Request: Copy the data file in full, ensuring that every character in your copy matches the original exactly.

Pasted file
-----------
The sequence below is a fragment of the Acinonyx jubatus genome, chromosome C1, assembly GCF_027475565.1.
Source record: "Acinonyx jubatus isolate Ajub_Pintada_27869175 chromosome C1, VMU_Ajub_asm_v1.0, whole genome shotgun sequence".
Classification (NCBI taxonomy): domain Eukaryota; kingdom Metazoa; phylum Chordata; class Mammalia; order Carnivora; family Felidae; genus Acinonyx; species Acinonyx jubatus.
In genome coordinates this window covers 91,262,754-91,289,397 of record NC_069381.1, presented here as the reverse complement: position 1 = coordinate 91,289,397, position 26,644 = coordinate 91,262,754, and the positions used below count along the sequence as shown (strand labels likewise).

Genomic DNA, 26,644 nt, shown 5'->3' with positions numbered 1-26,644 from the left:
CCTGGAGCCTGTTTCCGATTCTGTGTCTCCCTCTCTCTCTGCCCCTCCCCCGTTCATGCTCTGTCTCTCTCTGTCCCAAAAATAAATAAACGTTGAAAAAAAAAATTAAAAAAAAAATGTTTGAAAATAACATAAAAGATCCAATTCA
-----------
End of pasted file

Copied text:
The sequence below is a fragment of the Acinonyx jubatus genome, chromosome C1, assembly GCF_027475565.1.
Source record: "Acinonyx jubatus isolate Ajub_Pintada_27869175 chromosome C1, VMU_Ajub_asm_v1.0, whole genome shotgun sequence".
Classification (NCBI taxonomy): domain Eukaryota; kingdom Metazoa; phylum Chordata; class Mammalia; order Carnivora; family Felidae; genus Acinonyx; species Acinonyx jubatus.
In genome coordinates this window covers 91,262,754-91,289,397 of record NC_069381.1, presented here as the reverse complement: position 1 = coordinate 91,289,397, position 26,644 = coordinate 91,262,754, and the positions used below count along the sequence as shown (strand labels likewise).

Genomic DNA, 26,644 nt, shown 5'->3' with positions numbered 1-26,644 from the left:
CCTGGAGCCTGTTTCCGATTCTGTGTCTCCCTCTCTCTCTGCCCCTCCCCCGTTCATGCTCTGTCTCTCTCTGTCCCAAAAATAAATAAACGTTGAAAAAAAAAATTAAAAAAAAAATGTTTGAAAATAACATAAAAGATCCAATTCA